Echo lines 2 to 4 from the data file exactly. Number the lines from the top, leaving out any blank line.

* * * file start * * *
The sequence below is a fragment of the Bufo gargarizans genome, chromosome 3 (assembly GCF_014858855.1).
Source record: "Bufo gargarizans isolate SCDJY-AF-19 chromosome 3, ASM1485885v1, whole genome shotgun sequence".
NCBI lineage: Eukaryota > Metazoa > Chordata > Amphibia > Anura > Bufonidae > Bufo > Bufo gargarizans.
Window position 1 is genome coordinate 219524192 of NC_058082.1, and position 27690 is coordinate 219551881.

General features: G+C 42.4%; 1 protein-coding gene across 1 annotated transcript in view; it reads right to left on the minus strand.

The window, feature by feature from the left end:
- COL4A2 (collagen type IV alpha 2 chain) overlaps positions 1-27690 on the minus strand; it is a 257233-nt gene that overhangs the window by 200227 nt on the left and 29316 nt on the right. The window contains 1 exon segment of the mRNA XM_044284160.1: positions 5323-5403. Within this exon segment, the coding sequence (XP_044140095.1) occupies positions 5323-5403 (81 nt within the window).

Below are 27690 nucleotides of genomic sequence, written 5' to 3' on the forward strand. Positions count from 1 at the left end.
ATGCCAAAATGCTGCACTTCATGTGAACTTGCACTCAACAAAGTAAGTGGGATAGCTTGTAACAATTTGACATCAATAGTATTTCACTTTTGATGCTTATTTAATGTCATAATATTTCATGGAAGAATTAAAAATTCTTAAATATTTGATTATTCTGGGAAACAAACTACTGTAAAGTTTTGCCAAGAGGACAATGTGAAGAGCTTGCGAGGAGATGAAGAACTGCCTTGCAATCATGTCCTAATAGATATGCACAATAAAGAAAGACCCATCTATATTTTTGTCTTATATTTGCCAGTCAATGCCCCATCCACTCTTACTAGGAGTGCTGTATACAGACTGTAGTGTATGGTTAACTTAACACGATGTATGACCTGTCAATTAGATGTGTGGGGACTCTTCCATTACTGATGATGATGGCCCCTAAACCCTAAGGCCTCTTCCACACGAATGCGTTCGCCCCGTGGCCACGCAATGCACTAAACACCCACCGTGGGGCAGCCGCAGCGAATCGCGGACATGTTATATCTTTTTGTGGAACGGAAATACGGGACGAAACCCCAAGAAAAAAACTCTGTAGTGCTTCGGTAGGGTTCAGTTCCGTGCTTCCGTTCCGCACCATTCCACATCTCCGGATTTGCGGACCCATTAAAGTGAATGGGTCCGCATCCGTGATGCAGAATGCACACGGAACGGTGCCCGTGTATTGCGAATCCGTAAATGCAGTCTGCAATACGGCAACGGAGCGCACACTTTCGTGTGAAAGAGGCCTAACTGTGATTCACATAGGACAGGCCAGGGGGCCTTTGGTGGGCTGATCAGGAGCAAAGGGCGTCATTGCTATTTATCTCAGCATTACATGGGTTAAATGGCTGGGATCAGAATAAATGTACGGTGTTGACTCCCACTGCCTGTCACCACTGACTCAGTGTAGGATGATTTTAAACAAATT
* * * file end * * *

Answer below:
Source record: "Bufo gargarizans isolate SCDJY-AF-19 chromosome 3, ASM1485885v1, whole genome shotgun sequence".
NCBI lineage: Eukaryota > Metazoa > Chordata > Amphibia > Anura > Bufonidae > Bufo > Bufo gargarizans.
Window position 1 is genome coordinate 219524192 of NC_058082.1, and position 27690 is coordinate 219551881.